Freya Hoffmeister Completes 1,600Km Arctic Paddle

German endurance paddler Freya Hoffmeister has wrapped up her summer expedition through the Western Arctic, reaching Cambridge Bay alone after her paddling partner left about two-thirds of the way through the roughly 1,600km trip.

“I reached my goal, that was my plan,” Hoffmeister said by phone Saturday from the airport in Cambridge Bay, where she was waiting for a flight. “I might be the only paddler who reaches her goal [this year]. We’ll see. The season isn’t finished.”

Hoffmeister’s summer expedition was part of her long-term quest, which started in March 2017, to paddle around all of North America a section at a time. If she finishes the circumnavigation, she’ll add it to a list of accomplishments that includes kayaking around Iceland, the South Island of New Zealand, Australia, and South America.

In July of this year, she and veteran paddler Jimmy Harvey of Austin set out from Tuktoyaktuk, at the western edge of the Canadian Arctic Archipelago. They kayaked about 1,000km together to Kugluktuk, where Harvey made the decision to head back to Texas.

a kayaker and two kayaks on a sandy beach

Photo: Freya Hoffmeister


Partner leaves

The two hadn’t met in person before the trip and struggled at times to get along. That grew difficult, especially when the weather pinned them down in a tent for days at a time.

When they did paddle, they covered about 40km a day.

Hoffmeister described paddling conditions as mostly “mellow.” On days when those winds reached 40 knots or higher, she stayed in her tent, reading, writing, and eating.

“You have to be patient,” she says. “Sometimes it’s boring when I sit in a tent and can’t get out for a hike because it’s blowing and cold.”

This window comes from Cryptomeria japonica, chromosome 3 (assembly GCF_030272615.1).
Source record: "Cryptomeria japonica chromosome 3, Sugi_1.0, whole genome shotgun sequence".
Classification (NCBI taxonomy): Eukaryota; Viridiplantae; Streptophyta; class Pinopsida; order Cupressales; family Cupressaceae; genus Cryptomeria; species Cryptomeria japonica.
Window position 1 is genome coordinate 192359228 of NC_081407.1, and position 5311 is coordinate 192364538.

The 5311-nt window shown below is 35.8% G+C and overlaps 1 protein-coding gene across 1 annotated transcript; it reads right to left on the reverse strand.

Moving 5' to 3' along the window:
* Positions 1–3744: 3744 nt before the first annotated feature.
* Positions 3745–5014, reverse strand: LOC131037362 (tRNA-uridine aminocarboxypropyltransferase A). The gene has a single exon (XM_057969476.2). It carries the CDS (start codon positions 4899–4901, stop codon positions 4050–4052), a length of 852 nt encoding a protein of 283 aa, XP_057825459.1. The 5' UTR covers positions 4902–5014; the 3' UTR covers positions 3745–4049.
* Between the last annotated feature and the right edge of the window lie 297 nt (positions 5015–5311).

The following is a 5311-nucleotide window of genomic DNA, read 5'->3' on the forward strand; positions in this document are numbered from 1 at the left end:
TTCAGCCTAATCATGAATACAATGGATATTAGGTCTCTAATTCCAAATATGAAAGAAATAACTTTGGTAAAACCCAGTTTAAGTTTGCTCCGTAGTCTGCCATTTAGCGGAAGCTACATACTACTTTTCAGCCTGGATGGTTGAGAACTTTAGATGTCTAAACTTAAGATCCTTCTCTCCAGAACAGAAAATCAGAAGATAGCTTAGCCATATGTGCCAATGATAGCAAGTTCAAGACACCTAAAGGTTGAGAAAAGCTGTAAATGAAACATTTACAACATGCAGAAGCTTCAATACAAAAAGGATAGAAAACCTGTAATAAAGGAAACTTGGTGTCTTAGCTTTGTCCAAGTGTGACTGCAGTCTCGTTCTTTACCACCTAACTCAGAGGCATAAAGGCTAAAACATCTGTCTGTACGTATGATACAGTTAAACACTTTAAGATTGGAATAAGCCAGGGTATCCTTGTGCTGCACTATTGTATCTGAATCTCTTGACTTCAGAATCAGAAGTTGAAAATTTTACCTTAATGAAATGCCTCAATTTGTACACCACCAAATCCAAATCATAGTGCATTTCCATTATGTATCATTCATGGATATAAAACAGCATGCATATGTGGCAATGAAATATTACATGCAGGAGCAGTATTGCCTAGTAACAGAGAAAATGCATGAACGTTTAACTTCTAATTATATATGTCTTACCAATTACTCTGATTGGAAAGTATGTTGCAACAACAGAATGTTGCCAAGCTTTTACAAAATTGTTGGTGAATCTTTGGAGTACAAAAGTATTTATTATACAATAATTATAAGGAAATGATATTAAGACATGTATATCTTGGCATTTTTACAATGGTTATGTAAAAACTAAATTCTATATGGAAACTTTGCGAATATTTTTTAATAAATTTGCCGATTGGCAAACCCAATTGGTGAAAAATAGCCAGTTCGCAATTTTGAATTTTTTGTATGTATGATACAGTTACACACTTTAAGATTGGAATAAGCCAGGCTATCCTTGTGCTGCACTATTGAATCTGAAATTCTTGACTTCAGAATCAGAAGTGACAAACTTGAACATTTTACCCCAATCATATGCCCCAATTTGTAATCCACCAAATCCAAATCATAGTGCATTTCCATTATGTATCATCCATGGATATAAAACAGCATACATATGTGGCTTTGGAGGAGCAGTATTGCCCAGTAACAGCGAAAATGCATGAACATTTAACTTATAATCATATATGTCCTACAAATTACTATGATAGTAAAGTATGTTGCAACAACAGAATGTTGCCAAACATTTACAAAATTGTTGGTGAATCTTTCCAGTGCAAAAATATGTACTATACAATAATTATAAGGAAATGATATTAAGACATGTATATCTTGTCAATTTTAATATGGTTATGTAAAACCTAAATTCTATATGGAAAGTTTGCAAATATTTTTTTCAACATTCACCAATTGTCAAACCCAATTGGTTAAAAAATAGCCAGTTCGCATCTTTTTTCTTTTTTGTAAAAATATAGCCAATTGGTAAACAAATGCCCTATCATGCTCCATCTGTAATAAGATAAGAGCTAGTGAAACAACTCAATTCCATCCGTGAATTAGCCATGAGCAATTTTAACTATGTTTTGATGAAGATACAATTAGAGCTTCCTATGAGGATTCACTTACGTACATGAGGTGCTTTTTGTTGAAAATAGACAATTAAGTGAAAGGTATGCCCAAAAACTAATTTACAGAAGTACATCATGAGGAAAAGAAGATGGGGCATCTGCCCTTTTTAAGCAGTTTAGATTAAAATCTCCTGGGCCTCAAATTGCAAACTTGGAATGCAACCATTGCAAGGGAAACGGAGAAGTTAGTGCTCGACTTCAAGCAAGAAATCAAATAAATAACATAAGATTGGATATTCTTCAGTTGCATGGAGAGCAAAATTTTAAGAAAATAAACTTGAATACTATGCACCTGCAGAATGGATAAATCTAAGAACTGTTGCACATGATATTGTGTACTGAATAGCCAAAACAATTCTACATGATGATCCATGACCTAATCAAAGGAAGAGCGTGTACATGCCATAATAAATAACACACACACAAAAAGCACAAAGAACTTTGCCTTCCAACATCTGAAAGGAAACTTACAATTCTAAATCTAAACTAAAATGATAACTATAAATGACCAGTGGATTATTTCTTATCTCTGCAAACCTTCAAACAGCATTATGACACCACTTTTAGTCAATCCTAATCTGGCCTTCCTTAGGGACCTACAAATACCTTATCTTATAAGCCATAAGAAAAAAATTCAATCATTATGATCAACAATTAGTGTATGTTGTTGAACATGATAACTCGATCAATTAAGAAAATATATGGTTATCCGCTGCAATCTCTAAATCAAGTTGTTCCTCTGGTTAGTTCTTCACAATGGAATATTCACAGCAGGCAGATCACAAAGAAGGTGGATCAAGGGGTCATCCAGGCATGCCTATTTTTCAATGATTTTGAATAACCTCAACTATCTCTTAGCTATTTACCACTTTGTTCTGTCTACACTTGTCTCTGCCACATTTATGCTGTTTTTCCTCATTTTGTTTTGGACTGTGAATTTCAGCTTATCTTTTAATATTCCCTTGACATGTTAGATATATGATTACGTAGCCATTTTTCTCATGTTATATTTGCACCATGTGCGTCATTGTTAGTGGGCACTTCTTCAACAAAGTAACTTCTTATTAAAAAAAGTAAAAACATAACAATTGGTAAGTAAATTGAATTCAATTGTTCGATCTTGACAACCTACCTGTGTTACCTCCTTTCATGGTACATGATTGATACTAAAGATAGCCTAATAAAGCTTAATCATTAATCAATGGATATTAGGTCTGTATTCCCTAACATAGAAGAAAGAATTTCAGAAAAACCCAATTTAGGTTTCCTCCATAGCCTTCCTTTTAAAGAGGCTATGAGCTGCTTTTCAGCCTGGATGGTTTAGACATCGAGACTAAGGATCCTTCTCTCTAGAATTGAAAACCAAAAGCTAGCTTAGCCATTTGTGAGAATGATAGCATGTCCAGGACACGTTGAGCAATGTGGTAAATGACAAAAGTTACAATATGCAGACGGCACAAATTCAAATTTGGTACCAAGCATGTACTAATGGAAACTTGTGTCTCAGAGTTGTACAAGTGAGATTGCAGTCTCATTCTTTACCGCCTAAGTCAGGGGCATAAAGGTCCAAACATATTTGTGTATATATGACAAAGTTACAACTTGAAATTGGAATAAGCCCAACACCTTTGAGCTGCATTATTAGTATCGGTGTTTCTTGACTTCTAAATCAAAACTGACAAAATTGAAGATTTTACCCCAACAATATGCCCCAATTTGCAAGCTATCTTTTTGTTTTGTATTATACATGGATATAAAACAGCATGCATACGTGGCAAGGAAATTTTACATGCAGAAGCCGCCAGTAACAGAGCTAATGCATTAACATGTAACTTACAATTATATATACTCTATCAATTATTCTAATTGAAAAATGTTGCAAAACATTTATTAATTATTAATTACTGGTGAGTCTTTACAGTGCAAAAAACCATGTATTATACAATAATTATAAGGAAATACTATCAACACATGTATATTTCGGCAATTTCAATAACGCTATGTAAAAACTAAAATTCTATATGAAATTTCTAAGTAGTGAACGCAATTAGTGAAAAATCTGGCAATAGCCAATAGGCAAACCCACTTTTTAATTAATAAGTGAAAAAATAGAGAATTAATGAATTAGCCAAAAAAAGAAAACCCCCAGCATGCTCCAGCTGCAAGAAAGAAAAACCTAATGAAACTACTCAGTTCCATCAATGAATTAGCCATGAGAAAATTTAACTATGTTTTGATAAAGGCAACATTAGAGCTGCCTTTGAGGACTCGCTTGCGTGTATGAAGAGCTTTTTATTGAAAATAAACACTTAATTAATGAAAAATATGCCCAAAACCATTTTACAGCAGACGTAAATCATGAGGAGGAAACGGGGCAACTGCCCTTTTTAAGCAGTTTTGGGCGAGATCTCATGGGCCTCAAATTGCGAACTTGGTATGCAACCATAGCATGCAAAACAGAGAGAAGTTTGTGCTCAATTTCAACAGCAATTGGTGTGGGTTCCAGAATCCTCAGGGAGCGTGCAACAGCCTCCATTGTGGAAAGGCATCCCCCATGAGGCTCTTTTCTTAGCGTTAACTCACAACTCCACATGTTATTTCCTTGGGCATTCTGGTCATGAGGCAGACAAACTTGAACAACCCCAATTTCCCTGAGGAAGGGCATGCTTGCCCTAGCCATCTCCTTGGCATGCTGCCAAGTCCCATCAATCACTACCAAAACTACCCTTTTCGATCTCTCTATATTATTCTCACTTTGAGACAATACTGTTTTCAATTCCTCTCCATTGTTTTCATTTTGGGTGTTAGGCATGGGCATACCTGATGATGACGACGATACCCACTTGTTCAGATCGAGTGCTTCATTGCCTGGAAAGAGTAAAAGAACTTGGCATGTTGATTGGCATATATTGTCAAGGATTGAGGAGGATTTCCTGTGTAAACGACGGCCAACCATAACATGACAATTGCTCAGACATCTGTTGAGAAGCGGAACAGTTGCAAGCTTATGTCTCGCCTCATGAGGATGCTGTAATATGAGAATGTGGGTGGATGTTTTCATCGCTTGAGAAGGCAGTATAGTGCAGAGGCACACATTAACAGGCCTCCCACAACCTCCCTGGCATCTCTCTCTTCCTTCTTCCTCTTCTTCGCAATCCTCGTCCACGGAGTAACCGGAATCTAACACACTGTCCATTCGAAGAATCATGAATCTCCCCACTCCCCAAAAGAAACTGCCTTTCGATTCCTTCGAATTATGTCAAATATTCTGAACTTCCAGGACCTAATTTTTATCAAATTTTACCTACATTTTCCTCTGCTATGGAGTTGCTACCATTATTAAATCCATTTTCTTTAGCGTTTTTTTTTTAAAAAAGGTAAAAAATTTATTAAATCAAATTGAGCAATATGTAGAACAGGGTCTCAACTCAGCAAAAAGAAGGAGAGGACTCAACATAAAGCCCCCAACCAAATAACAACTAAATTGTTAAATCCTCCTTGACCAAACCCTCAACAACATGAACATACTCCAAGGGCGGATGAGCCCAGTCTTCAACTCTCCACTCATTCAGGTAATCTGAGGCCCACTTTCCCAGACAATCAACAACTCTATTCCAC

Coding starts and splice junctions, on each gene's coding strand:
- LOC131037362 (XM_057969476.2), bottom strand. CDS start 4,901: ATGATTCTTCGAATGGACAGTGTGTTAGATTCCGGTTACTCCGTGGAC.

Early on, the paddlers saw caribou. Bowhead whales surfaced during long crossings, and several times large schools of belugas swam near their kayaks. As the trip progressed, the terrain became more barren. Once, Hoffmeister spotted a grizzly with two cubs in the distance.

A beluga whale surfaces between the two kayaks.

A beluga whale passes between the two kayaks. Photo: Freya Hoffmeister


“It’s so barren and even the tundra was not blooming,” she said. “The first section was nice, with lovely tundra. Later on, rocks, rocks, rocks.”

closeup of tent and kayak

Photo: Freya Hoffmeister


Keeping warm

Her biggest challenge, she said, was keeping warm during long, blustery days. “My blood flow is not very good through my hands and feet,” she said.

Back in Germany, she’ll catch up on business at home, where she runs two ice cream shops and a Christmas store. Then she’ll fly to Central America, where she’ll pick up the warmer half of her circumnavigation by paddling along Nicaragua, Honduras, and Belize.

“I’m half through the whole distance,” she says.

Then, next July, she’ll head back to Cambridge Bay and push east across the Arctic.

She’s already picked a paddling partner she’s more likely to get along with –- her life partner, Peter.

Pam LeBlanc

Pam LeBlanc is an Austin, Texas-based journalist who writes about outdoor adventure and environmental issues for numerous publications. Learn more at